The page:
Moon hails Korean investments in the U.S.
President Moon Jae-in ticked off promised investment in the United States by Korean corporations and suggested that more incentives will equal more investment.
“If the U.S. government provides a wide variety of incentives for battery production facilities, there will be more investment to come,” Moon said during a visit to SK Innovation’s electric vehicle (EV) battery plant in Commerce, Georgia on Saturday.
During the briefing, which was the last item on his agenda before returning to Korea, the president was joined by Georgia Gov. Brian Kemp, SK Group Chairman Chey Tae-won and U.S. Senators Jon Ossoff and Raphael Warnock.
“It’s not only in batteries, but Korean companies are already strongly cooperating with the U.S. in semiconductors and future cars,” he added.
“Samsung Electronics is expanding its semiconductor production base within the U.S. with a $17 billion investment, and Hyundai Motor Group is expanding its EV production capacity through a $7.4 billion investment while developing the hydrogen industry ecosystem in the U.S.”
He said the countries will lead the world with more cooperation in high-tech industries.
The Korean president emphasized SK Innovation’s investment in Georgia.
“It is a good opportunity for the United States and Korea,” Moon said. “Georgia will create 2,600 new jobs, while the competitiveness of Korean companies will be further raised through the export of battery equipment and material,” Moon said. “SK Innovation has also announced a $6 billion joint venture with Ford Motor, which will provide a steady supply of batteries for 600,000 EV pickup trucks annually.”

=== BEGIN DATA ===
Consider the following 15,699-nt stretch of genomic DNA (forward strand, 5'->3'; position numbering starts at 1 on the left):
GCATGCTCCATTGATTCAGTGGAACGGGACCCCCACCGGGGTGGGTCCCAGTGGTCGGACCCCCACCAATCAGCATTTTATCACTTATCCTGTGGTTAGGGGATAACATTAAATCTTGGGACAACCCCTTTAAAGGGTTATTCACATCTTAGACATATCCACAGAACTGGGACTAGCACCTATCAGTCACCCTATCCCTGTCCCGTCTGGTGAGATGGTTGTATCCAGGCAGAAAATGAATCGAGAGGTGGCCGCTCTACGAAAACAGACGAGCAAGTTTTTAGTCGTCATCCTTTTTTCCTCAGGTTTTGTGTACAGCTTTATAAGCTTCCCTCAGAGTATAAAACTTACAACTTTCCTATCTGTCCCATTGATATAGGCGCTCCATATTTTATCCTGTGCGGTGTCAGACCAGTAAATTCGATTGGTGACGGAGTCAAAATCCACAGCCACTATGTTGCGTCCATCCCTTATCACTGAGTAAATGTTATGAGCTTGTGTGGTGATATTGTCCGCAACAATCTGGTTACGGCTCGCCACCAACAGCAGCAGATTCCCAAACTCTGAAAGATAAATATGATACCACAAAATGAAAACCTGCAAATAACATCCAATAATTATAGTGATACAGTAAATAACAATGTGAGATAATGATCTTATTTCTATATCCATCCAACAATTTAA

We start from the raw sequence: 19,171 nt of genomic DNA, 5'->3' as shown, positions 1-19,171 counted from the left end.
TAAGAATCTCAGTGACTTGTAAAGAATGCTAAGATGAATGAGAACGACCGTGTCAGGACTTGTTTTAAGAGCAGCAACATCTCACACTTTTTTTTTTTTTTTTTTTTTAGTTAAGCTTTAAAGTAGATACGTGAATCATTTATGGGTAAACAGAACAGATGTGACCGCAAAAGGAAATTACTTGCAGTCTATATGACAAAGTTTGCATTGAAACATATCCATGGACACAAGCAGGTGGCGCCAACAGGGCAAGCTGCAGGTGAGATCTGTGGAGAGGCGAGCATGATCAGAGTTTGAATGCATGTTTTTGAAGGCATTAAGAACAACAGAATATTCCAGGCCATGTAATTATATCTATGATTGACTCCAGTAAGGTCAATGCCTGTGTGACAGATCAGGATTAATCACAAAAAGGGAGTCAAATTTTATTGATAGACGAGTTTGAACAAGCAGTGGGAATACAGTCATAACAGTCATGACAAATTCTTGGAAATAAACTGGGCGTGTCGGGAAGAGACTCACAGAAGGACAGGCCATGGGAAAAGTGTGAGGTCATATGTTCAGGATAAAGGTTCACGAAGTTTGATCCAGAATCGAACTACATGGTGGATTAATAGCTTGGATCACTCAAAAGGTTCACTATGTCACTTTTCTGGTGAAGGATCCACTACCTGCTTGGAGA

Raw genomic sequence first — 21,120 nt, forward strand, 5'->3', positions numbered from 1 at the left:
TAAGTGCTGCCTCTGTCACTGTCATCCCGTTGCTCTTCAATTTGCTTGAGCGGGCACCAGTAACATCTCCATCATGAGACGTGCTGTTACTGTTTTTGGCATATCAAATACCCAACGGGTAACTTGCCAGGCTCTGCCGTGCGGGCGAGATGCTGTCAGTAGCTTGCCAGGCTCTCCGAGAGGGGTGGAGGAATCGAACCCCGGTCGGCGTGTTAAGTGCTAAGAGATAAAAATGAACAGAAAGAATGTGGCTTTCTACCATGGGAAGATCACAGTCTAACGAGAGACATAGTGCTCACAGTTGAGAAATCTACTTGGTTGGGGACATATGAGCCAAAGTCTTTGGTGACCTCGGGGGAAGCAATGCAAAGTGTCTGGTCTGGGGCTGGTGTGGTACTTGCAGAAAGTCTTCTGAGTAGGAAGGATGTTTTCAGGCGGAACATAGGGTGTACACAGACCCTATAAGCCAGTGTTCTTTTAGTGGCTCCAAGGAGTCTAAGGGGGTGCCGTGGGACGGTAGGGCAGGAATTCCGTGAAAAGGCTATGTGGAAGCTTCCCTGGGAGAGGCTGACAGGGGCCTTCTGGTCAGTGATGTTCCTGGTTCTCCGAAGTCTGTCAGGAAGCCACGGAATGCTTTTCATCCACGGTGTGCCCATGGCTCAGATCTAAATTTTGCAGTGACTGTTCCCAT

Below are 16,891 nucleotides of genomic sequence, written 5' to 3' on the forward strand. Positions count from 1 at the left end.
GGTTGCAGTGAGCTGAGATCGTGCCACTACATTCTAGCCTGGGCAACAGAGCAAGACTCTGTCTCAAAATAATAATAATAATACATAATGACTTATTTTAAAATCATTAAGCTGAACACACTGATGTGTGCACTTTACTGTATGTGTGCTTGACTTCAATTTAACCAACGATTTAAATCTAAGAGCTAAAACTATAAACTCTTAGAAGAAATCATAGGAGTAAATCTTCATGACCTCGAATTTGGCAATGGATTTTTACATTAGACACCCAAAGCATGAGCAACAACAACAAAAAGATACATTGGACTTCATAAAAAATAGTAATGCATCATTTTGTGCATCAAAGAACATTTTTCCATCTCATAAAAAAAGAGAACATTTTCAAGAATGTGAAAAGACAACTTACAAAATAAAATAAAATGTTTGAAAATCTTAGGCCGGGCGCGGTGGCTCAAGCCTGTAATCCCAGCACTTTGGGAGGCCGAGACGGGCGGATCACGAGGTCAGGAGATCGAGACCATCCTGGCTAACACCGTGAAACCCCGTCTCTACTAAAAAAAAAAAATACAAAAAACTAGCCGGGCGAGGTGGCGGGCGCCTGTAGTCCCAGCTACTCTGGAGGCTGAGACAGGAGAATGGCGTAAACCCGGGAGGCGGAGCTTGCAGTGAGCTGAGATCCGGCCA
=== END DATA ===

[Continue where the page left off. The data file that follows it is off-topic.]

Ford earlier in the week unveiled its EV version of the F-Series, the F-150 Lightning, which President Joe Biden took for a spin.
“LG Energy Solution is also working with General Motors on a joint venture in Ohio and investing $4.6 billion into a new plant in Tennessee,” Moon said.
President Moon stressed the level of commitment in Georgia.
“So far, 113 Korean companies have established roots in the state of Georgia,” Moon said. “Our Korean community has worked together in Georgia’s economic development, with $6.9 billion of investment and 10,000 jobs created.”
“I hope with the central roles of companies of each country, an American dream will be realized,” Moon said.
SK Innovation is investing $2.6 billion in a battery plant on a 1.13 million square-meter plot in Georgia. The plant will start mass production next year.
In March, the plant succeeded in manufacturing prototypes. The construction of the second plant will start in July, with a 2023 completion target.
SK Innovation’s Georgia plant will have a total annual battery output capacity of 21.5 gigawatt hours. It will be the second-largest battery producer after Tesla Gigafactory, which is in Sparks, Nevada, and has an annual capacity of 35 gigawatt hours.
Moon’s Georgia visit came days after Korean companies attended a roundtable to announce investment plans totaling nearly $40 billion, which includes the $14 billion investment from the Korean battery companies.
Other investment plans include roughly $1 billion by SK hynix to establish an R&D center focused on AI and advanced NAND flash memory in Silicon Valley, and Hyundai Motor and Kia investing $7.4 billion on EV production plants through 2025.
During the press conference at the White House, President Biden thanked the Korean businesses three times while asking their leaders to stand up.
Since taking office this year, President Biden has been pushing aggressively for Korean investments in the U.S. as he seeks to build out infrastructure and develop a supply chain free of China.
Korean semiconductors and EV batteries have been considered crucial to the global value chain along with products from Taiwan, which is another major semiconductor production powerhouse.
Moon is the second head of state invited to Washington by Biden during his presidency.
Although Samsung Electronics has reconfirmed its commitment to investing $17 billion in the U.S. to construct a semiconductor production plant, the company has yet to confirm whether the facility will be located in Austin, Texas. The Korean tech company has been hesitant in finalizing its decisions as it requested larger incentives from the state government.
BY LEE HO-JEONG, JOINT PRESS CORPS [firstname.lastname@example.org]